YANGON, Myanmar (AP) – Thein Zaw, an Associated Press journalist who was arrested more than three weeks ago while covering a protest against the Myanmar coup, was released on Wednesday.
Leaving a court hearing, Thein Zaw told the AP by phone that the judge in his case had announced that all charges against him would be dropped because he was doing his job at the time of his arrest. He also called his family.
“I am looking forward to meeting my family members,” he said. “I feel sorry for some colleagues who are still in prison.”
Thein Zaw had been charged with violating a public order law that carries a penalty of up to three years in prison.
He was one of nine media workers arrested during a February 27 street protest in Yangon, the country’s largest city, and had been detained without bail. Some 40 journalists have been detained or charged since the February 1 coup that toppled the elected government of Aung San Suu Kyi, about half of whom remain behind bars.
They are among the thousands of people who have been arrested since the inauguration, many of them protesters. On Wednesday, more than 600 protesters were released.
The AP and many press freedom organizations have called for the release of Thein Zaw and the other detained members of the press.
“The Associated Press is deeply relieved that AP journalist Thein Zaw has been released from prison in Myanmar,” said Ian Phillips, AP vice president for international news. “Our relief is tempered by the fact that more journalists are being detained there. We urge Myanmar to release all journalists and allow them to report freely and safely on what is happening within the country. “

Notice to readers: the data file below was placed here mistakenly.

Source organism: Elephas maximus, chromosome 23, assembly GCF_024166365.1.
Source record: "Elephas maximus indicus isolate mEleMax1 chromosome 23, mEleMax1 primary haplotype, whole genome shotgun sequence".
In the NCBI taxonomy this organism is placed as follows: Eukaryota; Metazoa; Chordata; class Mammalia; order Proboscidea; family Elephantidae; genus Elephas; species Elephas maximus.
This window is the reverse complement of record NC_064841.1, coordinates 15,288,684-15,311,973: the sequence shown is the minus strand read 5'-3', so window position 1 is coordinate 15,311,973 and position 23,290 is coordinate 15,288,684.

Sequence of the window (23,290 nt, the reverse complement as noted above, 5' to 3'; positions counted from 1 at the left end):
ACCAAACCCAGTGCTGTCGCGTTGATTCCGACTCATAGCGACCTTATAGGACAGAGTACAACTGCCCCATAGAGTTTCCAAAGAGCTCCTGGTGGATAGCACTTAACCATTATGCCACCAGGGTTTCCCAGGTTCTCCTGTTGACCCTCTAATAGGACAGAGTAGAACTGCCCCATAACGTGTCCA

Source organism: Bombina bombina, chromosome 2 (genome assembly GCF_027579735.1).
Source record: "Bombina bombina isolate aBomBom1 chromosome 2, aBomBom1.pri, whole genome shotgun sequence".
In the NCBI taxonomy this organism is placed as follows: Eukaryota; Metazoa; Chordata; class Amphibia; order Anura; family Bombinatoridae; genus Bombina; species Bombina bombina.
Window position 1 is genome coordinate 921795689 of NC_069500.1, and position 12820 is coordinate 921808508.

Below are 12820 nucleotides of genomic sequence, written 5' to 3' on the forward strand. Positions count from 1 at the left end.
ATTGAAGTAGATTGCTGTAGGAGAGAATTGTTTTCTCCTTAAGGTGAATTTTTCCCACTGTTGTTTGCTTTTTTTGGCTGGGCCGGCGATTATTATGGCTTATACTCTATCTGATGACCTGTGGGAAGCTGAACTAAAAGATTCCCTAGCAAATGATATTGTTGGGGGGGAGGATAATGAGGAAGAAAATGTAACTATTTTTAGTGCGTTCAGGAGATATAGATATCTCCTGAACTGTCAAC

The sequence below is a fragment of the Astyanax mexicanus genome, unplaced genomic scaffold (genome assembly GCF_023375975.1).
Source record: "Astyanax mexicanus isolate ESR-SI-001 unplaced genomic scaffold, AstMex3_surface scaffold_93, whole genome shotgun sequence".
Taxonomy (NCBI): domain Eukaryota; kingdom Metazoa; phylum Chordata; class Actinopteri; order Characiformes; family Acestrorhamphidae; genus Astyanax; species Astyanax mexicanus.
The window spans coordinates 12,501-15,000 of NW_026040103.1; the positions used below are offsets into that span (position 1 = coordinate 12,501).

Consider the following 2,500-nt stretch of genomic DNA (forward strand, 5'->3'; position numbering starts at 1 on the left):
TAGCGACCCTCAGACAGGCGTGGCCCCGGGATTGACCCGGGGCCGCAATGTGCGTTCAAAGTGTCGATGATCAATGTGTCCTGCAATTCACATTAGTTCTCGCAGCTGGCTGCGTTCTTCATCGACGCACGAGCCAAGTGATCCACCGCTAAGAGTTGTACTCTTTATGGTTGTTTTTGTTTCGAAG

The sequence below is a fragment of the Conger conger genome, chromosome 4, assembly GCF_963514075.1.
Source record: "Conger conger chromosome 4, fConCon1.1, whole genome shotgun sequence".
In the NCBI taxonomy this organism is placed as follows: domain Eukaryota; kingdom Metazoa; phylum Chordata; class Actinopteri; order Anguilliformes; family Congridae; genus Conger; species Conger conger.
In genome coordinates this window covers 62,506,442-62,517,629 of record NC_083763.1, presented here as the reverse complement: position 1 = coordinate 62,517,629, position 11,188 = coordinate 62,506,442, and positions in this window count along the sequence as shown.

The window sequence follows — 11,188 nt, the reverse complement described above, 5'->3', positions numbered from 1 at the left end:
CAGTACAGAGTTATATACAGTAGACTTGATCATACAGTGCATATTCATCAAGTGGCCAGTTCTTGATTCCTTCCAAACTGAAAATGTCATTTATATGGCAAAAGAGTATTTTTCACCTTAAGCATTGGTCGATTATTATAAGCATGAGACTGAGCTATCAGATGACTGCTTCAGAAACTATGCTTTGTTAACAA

Thein Zaw was arrested while photographing police, some of them armed, charging down a street against anti-coup protesters. A video shows that although he took a step to the side of the street To get out of his way, several policemen rushed up and surrounded him. One strangled him while they handcuffed him and then took him away.
He had been kept in Yangon’s Insein Prison, known for decades for holding political prisoners.
Thein Zaw’s attorney, Tin Zar Oo, saw his client for the first time since his arrest at a hearing on March 12 in which his pretrial detention was renewed, and even then it was via video link.
The Vienna-based International Press Institute welcomed the release of Thein Zaw, who said that “he was arrested for doing his job as a journalist and should never have been behind bars in the first place.”
“Myanmar must now immediately release all the other journalists it has,” said Scott Griffen, deputy director of the institute. “The military junta must put an end to all forms of harassment and intimidation of the media that cover the demonstrations against the coup and end restrictions on the publication and transmission of the media in the country.”